I'm not a big fan of laminate stocks either. My brother has a muzzleloader with a laminate stock, and it just looks too fake to me.

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          • #20
            My shotguns all have wood stocks. If I still hunted waterfowl I might consider a synthetic stock. The rifle I use the most for big game is a Savage Model 116 FHSS and is synthetic. Weather does not change POI and that is a big plus.

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            • #21
              Hi...


              Wood...wood...wood...all the way...!! I just like the looks and feel of it...!!


              And, I enjoy oiling them up once in a while, too...!!

              Comment


              • #22
                Originally posted by jhjimbo View Post
                Web site erased my answer. 30-06 went back to wood. .300WbyMag went to synthetic. All others are wood except my .17WSM Savage.
                This is the Weatherby Mk V with both stocks.
                Hi...


                They're both beautiful stocks...!!

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                • #23
                  Originally posted by JM View Post
                  I love wood stocks, and I like the look of scratches even more.
                  I'd pay more if they were done in a nice decorative pattern as well as well detailed checkering.
                  No, there's no way I'd intentionally pay more for a chipped and scratch stock.
                  Good point, that, but earned as a sign of my own history with it, or maybe someone important to me, yes, perfectly acceptable.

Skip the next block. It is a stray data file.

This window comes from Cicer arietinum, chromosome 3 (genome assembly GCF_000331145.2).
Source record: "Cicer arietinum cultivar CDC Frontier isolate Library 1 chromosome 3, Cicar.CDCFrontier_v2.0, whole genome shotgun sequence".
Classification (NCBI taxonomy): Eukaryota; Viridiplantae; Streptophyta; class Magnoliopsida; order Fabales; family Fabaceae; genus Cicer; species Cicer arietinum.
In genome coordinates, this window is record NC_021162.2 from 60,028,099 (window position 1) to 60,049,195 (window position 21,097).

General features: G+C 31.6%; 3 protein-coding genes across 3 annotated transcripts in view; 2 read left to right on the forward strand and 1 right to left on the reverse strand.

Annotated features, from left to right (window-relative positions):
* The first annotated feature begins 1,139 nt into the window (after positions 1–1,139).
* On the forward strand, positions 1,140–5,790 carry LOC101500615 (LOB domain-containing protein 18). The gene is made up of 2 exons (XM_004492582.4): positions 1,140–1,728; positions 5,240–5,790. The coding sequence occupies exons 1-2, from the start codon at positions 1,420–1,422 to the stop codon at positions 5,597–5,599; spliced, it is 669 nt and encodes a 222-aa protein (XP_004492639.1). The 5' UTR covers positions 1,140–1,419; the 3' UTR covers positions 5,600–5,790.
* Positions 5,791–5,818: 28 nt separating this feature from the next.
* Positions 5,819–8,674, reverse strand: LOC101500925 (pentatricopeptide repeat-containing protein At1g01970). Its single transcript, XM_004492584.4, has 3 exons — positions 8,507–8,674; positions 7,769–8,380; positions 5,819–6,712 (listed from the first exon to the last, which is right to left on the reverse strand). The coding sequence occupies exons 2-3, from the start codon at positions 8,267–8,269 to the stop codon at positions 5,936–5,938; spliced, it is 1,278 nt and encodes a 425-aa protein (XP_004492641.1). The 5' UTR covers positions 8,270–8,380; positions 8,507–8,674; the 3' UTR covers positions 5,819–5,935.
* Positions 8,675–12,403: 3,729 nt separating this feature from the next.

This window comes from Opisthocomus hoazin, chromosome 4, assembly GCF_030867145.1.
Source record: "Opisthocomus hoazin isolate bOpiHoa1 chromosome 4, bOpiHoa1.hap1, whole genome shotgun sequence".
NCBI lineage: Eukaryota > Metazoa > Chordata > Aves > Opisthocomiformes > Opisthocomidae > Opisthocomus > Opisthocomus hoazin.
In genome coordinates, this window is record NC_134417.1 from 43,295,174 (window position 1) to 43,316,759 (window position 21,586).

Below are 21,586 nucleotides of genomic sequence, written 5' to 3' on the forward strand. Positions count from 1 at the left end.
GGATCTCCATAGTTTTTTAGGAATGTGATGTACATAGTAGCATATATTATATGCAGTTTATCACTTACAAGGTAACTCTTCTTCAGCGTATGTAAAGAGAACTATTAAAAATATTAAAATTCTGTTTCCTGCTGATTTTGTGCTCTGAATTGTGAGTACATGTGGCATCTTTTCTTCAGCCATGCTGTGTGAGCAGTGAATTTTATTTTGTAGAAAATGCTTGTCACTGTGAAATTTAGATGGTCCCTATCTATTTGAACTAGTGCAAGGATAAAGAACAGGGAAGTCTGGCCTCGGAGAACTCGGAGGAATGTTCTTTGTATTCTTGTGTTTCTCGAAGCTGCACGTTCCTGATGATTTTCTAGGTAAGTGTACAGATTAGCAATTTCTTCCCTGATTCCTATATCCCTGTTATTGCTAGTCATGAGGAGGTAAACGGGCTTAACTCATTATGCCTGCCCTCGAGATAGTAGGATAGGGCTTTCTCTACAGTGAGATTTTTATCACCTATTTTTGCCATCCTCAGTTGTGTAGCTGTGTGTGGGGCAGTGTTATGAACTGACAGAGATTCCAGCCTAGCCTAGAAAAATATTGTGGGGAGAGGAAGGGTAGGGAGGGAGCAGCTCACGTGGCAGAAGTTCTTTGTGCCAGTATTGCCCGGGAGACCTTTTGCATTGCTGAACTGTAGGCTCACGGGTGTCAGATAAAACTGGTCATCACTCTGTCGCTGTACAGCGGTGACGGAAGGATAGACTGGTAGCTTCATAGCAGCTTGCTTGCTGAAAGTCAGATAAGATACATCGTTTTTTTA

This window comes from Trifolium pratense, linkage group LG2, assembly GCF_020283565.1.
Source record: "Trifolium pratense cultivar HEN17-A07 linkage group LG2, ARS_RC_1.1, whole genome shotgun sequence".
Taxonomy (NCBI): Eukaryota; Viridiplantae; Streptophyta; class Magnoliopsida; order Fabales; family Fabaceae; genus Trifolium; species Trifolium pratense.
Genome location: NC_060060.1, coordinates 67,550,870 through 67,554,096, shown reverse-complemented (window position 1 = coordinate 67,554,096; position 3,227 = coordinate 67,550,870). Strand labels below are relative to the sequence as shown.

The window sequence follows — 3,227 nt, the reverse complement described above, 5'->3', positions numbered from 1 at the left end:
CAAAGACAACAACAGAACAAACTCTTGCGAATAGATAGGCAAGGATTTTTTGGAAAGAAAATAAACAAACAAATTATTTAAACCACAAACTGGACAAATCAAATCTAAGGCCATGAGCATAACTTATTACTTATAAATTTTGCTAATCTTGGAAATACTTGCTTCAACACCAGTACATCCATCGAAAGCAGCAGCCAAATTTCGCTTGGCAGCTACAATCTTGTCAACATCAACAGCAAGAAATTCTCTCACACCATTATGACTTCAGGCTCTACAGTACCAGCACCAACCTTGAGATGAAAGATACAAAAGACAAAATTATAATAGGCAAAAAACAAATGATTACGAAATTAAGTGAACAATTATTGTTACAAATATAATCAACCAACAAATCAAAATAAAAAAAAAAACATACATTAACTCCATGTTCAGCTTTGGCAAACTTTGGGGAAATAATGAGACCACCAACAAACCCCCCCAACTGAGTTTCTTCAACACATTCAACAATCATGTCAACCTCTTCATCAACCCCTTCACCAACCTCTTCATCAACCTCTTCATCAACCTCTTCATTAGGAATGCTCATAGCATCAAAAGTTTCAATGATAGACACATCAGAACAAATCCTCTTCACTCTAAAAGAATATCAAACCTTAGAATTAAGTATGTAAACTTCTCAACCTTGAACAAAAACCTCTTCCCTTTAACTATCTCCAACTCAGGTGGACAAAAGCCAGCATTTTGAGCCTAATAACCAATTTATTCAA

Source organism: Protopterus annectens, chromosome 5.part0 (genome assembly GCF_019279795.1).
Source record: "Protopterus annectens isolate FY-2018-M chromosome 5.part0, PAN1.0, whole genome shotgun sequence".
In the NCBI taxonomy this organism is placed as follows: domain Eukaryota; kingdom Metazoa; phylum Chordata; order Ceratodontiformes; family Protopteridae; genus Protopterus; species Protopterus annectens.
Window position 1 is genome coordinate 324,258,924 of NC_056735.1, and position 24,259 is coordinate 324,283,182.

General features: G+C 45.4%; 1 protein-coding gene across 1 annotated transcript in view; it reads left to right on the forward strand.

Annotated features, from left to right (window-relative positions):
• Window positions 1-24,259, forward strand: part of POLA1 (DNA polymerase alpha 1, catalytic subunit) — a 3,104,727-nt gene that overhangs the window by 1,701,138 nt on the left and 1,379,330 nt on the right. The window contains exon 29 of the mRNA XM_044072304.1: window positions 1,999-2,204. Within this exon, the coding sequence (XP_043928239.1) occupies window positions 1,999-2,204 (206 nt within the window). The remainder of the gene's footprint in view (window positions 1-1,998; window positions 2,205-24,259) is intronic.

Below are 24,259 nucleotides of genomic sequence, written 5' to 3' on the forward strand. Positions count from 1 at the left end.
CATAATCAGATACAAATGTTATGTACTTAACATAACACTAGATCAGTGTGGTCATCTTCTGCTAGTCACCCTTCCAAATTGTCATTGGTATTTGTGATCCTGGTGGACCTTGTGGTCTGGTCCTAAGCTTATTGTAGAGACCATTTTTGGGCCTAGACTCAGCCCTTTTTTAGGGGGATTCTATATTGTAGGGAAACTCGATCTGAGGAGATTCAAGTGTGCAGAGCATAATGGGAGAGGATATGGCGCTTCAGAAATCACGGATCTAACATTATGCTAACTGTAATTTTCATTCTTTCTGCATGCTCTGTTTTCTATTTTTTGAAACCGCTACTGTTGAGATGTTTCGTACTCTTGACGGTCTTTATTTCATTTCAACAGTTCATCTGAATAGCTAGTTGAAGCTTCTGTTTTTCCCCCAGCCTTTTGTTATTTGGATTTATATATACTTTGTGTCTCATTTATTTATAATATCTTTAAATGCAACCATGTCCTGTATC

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                  • #24
                    Originally posted by JM View Post
                    I love wood stocks, and I like the look of scratches even more.
                    I just read the comments here, so I'm sorry for jumping in a bit late. If I buy a used gun, I want it to be as free of marks as possible. As my family or I use it, we know the story of the scratches and that adds to the luster of the gun for me. In my lifetime, there will never be another buyer of a gun I own, so the marks become part of our family history that will be passed down with the gun.

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                    • #25
                      Originally posted by JM View Post
                      I love wood stocks, and I like the look of scratches even more.
                      Good one jcarlin. I'm relieved to see that you are in possession of your sanity - I was wondering what I would do if you said you'd pay up for a scratched gun! Lol But let me throw another scenario out there, just for the sake of discussion; if a gun had historical significance - let's say it had been used in the Civil War - would scratches or other wear from that time period still be a turn-off if you were considering purchasing it?